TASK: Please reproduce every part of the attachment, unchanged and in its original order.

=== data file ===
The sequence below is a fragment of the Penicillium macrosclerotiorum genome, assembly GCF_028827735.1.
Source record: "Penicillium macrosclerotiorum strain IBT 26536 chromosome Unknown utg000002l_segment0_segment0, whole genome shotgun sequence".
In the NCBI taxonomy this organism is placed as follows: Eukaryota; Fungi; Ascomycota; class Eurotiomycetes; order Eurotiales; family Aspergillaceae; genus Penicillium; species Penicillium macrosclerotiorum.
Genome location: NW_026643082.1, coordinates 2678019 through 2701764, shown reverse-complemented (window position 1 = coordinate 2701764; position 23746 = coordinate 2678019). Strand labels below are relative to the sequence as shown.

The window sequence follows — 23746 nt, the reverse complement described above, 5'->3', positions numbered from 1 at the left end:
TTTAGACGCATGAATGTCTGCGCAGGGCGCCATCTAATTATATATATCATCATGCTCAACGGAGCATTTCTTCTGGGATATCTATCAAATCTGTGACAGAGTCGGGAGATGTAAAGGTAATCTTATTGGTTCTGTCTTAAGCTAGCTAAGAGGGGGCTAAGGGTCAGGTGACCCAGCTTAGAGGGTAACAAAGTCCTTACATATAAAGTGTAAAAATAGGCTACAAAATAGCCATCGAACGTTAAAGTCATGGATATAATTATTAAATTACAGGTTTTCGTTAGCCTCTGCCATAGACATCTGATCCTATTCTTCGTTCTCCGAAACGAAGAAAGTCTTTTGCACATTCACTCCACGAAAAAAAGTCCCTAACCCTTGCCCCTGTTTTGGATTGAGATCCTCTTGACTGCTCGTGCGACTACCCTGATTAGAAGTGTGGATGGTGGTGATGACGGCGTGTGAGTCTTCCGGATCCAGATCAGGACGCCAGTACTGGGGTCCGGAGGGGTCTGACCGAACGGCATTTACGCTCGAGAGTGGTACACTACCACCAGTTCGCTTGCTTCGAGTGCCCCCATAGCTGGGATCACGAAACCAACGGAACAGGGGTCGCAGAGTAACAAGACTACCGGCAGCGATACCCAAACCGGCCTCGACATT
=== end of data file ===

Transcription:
The sequence below is a fragment of the Penicillium macrosclerotiorum genome, assembly GCF_028827735.1.
Source record: "Penicillium macrosclerotiorum strain IBT 26536 chromosome Unknown utg000002l_segment0_segment0, whole genome shotgun sequence".
In the NCBI taxonomy this organism is placed as follows: Eukaryota; Fungi; Ascomycota; class Eurotiomycetes; order Eurotiales; family Aspergillaceae; genus Penicillium; species Penicillium macrosclerotiorum.
Genome location: NW_026643082.1, coordinates 2678019 through 2701764, shown reverse-complemented (window position 1 = coordinate 2701764; position 23746 = coordinate 2678019). Strand labels below are relative to the sequence as shown.

The window sequence follows — 23746 nt, the reverse complement described above, 5'->3', positions numbered from 1 at the left end:
TTTAGACGCATGAATGTCTGCGCAGGGCGCCATCTAATTATATATATCATCATGCTCAACGGAGCATTTCTTCTGGGATATCTATCAAATCTGTGACAGAGTCGGGAGATGTAAAGGTAATCTTATTGGTTCTGTCTTAAGCTAGCTAAGAGGGGGCTAAGGGTCAGGTGACCCAGCTTAGAGGGTAACAAAGTCCTTACATATAAAGTGTAAAAATAGGCTACAAAATAGCCATCGAACGTTAAAGTCATGGATATAATTATTAAATTACAGGTTTTCGTTAGCCTCTGCCATAGACATCTGATCCTATTCTTCGTTCTCCGAAACGAAGAAAGTCTTTTGCACATTCACTCCACGAAAAAAAGTCCCTAACCCTTGCCCCTGTTTTGGATTGAGATCCTCTTGACTGCTCGTGCGACTACCCTGATTAGAAGTGTGGATGGTGGTGATGACGGCGTGTGAGTCTTCCGGATCCAGATCAGGACGCCAGTACTGGGGTCCGGAGGGGTCTGACCGAACGGCATTTACGCTCGAGAGTGGTACACTACCACCAGTTCGCTTGCTTCGAGTGCCCCCATAGCTGGGATCACGAAACCAACGGAACAGGGGTCGCAGAGTAACAAGACTACCGGCAGCGATACCCAAACCGGCCTCGACATT